87 Kan. 136

William Wendell, Appellee, v. John G. Heim, Appellant.

No. 17,623.


1. Evidence — Public Records — Highway—Easement. The provisions of section 369 of the civil code authorizing the admission in evidence of the record of an instrument properly recorded in any public office, without preliminary proof that the original is not in possession or under the control of the party desiring to use it, furnishes the rule for the admission of such testimony, notwithstanding the provisions of section 1678 of the General Statutes of 1909, relating to conveyances, which authorized the admission of such secondary evidence .upon proof of the loss or destruction of the original instrument.

2. Conveyance — Reservation of Easement. A right of way may be acquired by reservation in a conveyance of part of a tract for the benefit of the part not conveyed, and may pass by a conveyance of the latter, as an appurtenance.

Appeal from Leavenworth district court.

Opinion filed May 11, 1912.


*137A. E. Dempsey, for the appellant.

Floyd E. Harper, for the appellee.

The opinion of the court was delivered by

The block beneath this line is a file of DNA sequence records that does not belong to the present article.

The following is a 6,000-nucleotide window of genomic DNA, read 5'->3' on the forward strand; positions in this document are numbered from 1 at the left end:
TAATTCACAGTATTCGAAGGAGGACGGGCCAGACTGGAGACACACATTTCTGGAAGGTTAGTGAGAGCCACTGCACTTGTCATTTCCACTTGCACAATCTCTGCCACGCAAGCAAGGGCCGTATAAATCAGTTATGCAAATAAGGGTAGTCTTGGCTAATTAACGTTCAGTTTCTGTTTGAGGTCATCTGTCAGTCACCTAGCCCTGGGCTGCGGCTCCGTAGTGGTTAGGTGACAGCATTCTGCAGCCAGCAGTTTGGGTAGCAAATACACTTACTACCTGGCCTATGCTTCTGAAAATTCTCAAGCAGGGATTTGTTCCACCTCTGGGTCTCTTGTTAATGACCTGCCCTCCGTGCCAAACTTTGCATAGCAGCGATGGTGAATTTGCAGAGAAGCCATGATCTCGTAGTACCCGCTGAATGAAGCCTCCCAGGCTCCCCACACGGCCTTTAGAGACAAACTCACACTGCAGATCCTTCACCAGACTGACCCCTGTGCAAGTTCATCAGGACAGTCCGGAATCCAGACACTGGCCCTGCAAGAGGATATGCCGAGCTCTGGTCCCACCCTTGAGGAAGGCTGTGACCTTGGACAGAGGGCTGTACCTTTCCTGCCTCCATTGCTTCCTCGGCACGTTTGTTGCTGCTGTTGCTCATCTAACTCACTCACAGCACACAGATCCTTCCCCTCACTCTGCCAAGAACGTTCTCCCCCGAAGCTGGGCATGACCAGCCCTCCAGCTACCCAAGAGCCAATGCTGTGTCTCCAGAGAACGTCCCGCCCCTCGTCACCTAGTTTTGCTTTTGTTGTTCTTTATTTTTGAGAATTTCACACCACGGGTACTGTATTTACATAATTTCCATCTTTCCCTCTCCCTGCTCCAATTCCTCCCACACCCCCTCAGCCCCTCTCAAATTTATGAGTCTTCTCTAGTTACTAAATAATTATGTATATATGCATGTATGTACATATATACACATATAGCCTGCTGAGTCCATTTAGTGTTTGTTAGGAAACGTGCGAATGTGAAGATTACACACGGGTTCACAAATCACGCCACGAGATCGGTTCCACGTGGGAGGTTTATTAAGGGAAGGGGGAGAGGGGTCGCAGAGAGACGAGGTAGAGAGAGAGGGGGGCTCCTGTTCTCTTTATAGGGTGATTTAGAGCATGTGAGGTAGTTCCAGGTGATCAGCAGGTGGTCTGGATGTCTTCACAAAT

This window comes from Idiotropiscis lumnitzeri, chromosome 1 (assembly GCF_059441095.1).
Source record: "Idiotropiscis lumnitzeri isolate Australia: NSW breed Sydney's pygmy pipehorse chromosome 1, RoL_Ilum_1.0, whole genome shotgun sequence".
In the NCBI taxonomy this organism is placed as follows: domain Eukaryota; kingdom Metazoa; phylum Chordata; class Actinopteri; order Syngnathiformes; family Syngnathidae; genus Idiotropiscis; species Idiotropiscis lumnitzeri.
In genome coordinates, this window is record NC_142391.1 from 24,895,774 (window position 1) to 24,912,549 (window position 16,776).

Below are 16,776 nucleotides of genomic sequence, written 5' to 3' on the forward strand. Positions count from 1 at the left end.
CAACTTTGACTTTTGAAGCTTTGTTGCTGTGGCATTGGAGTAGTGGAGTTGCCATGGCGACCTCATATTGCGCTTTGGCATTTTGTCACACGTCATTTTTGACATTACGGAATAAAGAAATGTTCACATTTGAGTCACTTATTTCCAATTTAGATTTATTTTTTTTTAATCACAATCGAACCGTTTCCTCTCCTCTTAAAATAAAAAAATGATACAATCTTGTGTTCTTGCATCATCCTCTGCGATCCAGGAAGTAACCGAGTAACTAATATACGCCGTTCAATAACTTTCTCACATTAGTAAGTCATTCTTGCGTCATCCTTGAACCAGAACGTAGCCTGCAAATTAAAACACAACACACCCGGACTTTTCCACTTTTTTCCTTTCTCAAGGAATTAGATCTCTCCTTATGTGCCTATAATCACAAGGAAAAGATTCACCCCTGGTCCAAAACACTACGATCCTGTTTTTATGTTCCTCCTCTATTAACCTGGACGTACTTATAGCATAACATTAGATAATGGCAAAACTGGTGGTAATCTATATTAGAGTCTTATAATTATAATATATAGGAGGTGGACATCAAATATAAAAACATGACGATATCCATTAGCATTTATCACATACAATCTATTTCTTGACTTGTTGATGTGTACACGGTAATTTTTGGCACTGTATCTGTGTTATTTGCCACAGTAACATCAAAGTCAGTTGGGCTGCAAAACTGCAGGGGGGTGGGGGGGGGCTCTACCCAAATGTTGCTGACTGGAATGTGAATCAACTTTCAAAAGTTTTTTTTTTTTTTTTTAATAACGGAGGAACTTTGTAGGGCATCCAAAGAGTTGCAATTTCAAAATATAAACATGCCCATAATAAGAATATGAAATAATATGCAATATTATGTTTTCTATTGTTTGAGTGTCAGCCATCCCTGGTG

Benson, J.:

This action was to prevent the obstruction of a private way. In the year 1902, Chris Ehart owned a tract of land consisting of several contiguous subdivisions, but in different sections. On the 8th of April of that year he conveyed to the appellant, Heim, fifty acres of this land, consisting of adjoining tracts, one of thirty acres and another of twenty acres. The conveyance contained this reservation:

“Reserving a right-of-way across the north side of the last described piece of land to drive to and from the public road, but-not to occupy or fence.”

The land referred to in the reservation was the east half of a forty-acre tract. A public road extended along the east side of it and the way reserved- across the north end led from other lands of Ehart to this road. In September, 1902, Ehart conveyed the remainder of his lands to the appellee, Wendell, who thereafter used this way in traveling from the lands so purchased to this public road as his grantor had previously done, but after some difficulty arose between the parties concerning its use, the appellant notified the appellee that he must cease using it. Thereupon this action was commenced to prevent obstruction of the way.

At the time and long before the conveyance to appellant the grantor traveled over this way, a gate being placed at each end. This use had been observed by the appellant for many years, was well known to him when he received his deed, and was continued aftérwards without objection until the conveyance to the appellee, who thereupon used it as his grantor had done in traveling between the public road and the lands so conveyed to him until he received the notice to desist. The appellee claims the right to the way, as it was used *138and reserved by the common grantor, as an appurtenance to his land.